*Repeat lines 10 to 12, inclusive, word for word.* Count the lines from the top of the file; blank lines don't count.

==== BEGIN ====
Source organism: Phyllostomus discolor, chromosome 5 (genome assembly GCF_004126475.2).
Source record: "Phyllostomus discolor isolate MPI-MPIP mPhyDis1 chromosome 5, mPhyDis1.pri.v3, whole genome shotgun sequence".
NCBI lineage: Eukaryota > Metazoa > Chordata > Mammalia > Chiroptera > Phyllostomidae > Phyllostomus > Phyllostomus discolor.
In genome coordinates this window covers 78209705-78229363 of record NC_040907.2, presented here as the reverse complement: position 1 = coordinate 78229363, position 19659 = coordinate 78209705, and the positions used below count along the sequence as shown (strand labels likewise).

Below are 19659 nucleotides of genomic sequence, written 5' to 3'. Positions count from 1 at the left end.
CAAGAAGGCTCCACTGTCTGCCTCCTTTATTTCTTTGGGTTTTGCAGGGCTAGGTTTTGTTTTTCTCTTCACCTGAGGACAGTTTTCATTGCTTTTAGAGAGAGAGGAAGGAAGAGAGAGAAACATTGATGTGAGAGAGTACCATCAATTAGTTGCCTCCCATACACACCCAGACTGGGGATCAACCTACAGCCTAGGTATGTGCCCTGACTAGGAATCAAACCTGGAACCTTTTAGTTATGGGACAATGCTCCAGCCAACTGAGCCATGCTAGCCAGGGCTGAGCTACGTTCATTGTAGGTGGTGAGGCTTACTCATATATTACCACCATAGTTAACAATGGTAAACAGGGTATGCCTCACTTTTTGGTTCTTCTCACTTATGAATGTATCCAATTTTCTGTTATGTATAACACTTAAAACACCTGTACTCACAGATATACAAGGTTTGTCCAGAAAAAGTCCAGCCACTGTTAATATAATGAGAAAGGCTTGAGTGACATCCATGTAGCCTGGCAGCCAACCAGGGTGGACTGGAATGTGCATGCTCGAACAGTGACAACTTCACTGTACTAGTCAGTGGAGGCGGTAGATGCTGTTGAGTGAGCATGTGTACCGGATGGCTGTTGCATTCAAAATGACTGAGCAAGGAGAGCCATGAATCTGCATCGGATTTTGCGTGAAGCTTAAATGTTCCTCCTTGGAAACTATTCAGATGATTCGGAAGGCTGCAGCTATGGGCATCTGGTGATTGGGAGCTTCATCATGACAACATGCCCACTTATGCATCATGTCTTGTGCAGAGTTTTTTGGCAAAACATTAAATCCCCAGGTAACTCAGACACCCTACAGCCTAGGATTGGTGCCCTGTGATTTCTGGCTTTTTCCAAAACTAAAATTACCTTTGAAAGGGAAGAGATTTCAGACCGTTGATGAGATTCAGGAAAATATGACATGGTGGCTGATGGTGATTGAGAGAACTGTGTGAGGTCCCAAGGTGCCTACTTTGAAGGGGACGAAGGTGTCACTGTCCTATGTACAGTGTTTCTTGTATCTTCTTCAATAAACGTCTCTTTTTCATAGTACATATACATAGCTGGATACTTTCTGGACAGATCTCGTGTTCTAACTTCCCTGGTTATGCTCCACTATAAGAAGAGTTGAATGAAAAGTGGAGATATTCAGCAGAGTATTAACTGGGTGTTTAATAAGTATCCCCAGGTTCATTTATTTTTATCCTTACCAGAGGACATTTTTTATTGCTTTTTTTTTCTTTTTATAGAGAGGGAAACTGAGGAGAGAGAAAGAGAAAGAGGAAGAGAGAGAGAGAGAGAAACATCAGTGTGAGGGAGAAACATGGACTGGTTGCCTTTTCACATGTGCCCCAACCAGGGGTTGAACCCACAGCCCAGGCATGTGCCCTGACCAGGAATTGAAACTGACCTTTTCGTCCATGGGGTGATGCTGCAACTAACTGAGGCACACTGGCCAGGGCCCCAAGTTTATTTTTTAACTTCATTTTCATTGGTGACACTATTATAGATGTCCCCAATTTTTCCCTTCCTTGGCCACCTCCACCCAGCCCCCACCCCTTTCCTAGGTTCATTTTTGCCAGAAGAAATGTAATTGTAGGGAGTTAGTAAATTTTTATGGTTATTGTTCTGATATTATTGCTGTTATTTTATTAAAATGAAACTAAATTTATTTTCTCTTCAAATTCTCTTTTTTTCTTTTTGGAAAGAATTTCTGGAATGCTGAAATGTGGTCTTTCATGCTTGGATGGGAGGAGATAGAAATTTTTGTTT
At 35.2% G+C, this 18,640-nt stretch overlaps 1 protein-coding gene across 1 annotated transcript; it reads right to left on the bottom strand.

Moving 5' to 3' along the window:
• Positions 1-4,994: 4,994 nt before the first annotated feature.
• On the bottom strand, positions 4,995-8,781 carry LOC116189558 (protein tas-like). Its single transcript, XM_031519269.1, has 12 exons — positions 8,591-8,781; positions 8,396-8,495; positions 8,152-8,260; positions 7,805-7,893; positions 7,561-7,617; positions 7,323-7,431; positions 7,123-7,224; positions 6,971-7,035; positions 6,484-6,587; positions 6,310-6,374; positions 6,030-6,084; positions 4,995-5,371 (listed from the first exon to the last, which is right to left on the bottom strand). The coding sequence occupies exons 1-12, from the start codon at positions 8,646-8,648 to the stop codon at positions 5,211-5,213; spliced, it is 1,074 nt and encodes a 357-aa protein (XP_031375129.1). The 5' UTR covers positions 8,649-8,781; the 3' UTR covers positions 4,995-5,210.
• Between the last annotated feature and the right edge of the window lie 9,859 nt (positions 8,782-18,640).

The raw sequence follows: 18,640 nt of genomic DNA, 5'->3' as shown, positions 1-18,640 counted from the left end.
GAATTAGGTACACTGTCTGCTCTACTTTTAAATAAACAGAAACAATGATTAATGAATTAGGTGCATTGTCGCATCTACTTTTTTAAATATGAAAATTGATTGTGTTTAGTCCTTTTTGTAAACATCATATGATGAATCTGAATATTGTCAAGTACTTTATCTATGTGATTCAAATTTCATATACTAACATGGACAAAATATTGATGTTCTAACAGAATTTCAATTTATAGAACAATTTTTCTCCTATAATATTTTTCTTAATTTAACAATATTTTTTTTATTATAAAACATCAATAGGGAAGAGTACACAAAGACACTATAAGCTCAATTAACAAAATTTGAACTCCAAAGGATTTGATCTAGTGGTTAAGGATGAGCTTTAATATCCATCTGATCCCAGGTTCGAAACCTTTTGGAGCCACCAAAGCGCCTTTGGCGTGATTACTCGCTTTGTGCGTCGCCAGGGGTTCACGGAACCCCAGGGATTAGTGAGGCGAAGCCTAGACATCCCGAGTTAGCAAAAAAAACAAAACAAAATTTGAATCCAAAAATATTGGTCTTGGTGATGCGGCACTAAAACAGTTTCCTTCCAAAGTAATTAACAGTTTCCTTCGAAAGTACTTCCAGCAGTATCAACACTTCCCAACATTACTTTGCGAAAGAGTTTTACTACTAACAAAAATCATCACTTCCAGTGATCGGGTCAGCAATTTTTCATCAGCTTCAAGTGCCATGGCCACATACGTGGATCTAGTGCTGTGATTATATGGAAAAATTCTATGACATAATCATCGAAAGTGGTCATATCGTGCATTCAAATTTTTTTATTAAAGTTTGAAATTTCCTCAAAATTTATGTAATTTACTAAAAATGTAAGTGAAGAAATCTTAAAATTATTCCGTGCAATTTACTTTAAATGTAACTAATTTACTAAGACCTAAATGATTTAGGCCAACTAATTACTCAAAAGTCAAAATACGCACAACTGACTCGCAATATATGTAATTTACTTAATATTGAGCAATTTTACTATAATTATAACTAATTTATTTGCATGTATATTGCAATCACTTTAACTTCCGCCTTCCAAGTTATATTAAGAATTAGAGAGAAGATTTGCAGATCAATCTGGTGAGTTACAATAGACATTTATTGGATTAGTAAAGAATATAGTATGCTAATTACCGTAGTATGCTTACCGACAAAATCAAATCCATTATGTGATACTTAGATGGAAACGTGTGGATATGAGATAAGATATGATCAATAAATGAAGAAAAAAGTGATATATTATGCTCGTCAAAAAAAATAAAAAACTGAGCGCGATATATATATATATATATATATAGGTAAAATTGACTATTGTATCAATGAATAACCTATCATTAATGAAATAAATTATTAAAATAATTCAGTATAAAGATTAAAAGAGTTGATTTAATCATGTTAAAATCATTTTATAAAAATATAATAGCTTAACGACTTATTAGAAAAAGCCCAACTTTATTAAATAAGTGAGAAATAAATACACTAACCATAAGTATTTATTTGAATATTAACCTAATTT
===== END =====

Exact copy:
• On the bottom strand, positions 4,995-8,781 carry LOC116189558 (protein tas-like). Its single transcript, XM_031519269.1, has 12 exons — positions 8,591-8,781; positions 8,396-8,495; positions 8,152-8,260; positions 7,805-7,893; positions 7,561-7,617; positions 7,323-7,431; positions 7,123-7,224; positions 6,971-7,035; positions 6,484-6,587; positions 6,310-6,374; positions 6,030-6,084; positions 4,995-5,371 (listed from the first exon to the last, which is right to left on the bottom strand). The coding sequence occupies exons 1-12, from the start codon at positions 8,646-8,648 to the stop codon at positions 5,211-5,213; spliced, it is 1,074 nt and encodes a 357-aa protein (XP_031375129.1). The 5' UTR covers positions 8,649-8,781; the 3' UTR covers positions 4,995-5,210.
• Between the last annotated feature and the right edge of the window lie 9,859 nt (positions 8,782-18,640).

The raw sequence follows: 18,640 nt of genomic DNA, 5'->3' as shown, positions 1-18,640 counted from the left end.